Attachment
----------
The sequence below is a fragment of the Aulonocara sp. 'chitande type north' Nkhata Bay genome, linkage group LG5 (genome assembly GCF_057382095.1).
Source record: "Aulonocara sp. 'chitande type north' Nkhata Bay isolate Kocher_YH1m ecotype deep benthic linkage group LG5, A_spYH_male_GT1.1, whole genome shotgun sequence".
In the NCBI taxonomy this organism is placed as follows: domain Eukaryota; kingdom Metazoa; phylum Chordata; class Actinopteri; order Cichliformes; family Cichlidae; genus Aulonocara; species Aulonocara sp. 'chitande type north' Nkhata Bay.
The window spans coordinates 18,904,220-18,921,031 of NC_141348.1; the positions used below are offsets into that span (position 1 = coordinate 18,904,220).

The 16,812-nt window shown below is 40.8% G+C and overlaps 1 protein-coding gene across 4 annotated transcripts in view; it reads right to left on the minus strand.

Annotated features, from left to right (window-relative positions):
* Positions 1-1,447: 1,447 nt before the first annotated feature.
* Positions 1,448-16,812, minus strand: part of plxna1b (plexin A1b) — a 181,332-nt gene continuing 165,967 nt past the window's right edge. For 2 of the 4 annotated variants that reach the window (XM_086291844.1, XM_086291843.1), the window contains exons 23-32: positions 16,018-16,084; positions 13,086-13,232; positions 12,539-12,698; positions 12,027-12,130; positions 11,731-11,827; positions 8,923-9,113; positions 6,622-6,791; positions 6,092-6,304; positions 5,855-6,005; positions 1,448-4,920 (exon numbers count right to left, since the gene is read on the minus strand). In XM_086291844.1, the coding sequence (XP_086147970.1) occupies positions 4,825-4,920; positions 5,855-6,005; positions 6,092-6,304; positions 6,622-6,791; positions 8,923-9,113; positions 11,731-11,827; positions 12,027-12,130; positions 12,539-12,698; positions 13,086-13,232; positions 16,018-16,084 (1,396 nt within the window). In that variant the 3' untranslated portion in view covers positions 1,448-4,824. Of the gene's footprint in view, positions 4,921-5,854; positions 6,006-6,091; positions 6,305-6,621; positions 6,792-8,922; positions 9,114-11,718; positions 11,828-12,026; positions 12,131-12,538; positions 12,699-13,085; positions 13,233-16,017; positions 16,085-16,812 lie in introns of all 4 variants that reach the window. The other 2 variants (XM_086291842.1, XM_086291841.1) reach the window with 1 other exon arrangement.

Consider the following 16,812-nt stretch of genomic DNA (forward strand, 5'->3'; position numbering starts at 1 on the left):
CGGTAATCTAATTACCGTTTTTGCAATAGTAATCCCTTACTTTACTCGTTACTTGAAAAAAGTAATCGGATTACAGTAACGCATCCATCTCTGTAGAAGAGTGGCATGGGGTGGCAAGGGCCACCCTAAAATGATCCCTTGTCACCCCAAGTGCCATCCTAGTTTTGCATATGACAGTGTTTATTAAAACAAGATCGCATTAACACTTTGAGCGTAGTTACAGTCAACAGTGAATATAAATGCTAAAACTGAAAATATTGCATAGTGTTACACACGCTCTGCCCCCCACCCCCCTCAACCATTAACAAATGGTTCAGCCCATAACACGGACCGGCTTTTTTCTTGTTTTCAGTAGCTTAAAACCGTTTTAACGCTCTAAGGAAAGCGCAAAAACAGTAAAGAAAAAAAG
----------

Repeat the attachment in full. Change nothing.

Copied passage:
The sequence below is a fragment of the Aulonocara sp. 'chitande type north' Nkhata Bay genome, linkage group LG5 (genome assembly GCF_057382095.1).
Source record: "Aulonocara sp. 'chitande type north' Nkhata Bay isolate Kocher_YH1m ecotype deep benthic linkage group LG5, A_spYH_male_GT1.1, whole genome shotgun sequence".
In the NCBI taxonomy this organism is placed as follows: domain Eukaryota; kingdom Metazoa; phylum Chordata; class Actinopteri; order Cichliformes; family Cichlidae; genus Aulonocara; species Aulonocara sp. 'chitande type north' Nkhata Bay.
The window spans coordinates 18,904,220-18,921,031 of NC_141348.1; the positions used below are offsets into that span (position 1 = coordinate 18,904,220).

The 16,812-nt window shown below is 40.8% G+C and overlaps 1 protein-coding gene across 4 annotated transcripts in view; it reads right to left on the minus strand.

Annotated features, from left to right (window-relative positions):
* Positions 1-1,447: 1,447 nt before the first annotated feature.
* Positions 1,448-16,812, minus strand: part of plxna1b (plexin A1b) — a 181,332-nt gene continuing 165,967 nt past the window's right edge. For 2 of the 4 annotated variants that reach the window (XM_086291844.1, XM_086291843.1), the window contains exons 23-32: positions 16,018-16,084; positions 13,086-13,232; positions 12,539-12,698; positions 12,027-12,130; positions 11,731-11,827; positions 8,923-9,113; positions 6,622-6,791; positions 6,092-6,304; positions 5,855-6,005; positions 1,448-4,920 (exon numbers count right to left, since the gene is read on the minus strand). In XM_086291844.1, the coding sequence (XP_086147970.1) occupies positions 4,825-4,920; positions 5,855-6,005; positions 6,092-6,304; positions 6,622-6,791; positions 8,923-9,113; positions 11,731-11,827; positions 12,027-12,130; positions 12,539-12,698; positions 13,086-13,232; positions 16,018-16,084 (1,396 nt within the window). In that variant the 3' untranslated portion in view covers positions 1,448-4,824. Of the gene's footprint in view, positions 4,921-5,854; positions 6,006-6,091; positions 6,305-6,621; positions 6,792-8,922; positions 9,114-11,718; positions 11,828-12,026; positions 12,131-12,538; positions 12,699-13,085; positions 13,233-16,017; positions 16,085-16,812 lie in introns of all 4 variants that reach the window. The other 2 variants (XM_086291842.1, XM_086291841.1) reach the window with 1 other exon arrangement.

Consider the following 16,812-nt stretch of genomic DNA (forward strand, 5'->3'; position numbering starts at 1 on the left):
CGGTAATCTAATTACCGTTTTTGCAATAGTAATCCCTTACTTTACTCGTTACTTGAAAAAAGTAATCGGATTACAGTAACGCATCCATCTCTGTAGAAGAGTGGCATGGGGTGGCAAGGGCCACCCTAAAATGATCCCTTGTCACCCCAAGTGCCATCCTAGTTTTGCATATGACAGTGTTTATTAAAACAAGATCGCATTAACACTTTGAGCGTAGTTACAGTCAACAGTGAATATAAATGCTAAAACTGAAAATATTGCATAGTGTTACACACGCTCTGCCCCCCACCCCCCTCAACCATTAACAAATGGTTCAGCCCATAACACGGACCGGCTTTTTTCTTGTTTTCAGTAGCTTAAAACCGTTTTAACGCTCTAAGGAAAGCGCAAAAACAGTAAAGAAAAAAAG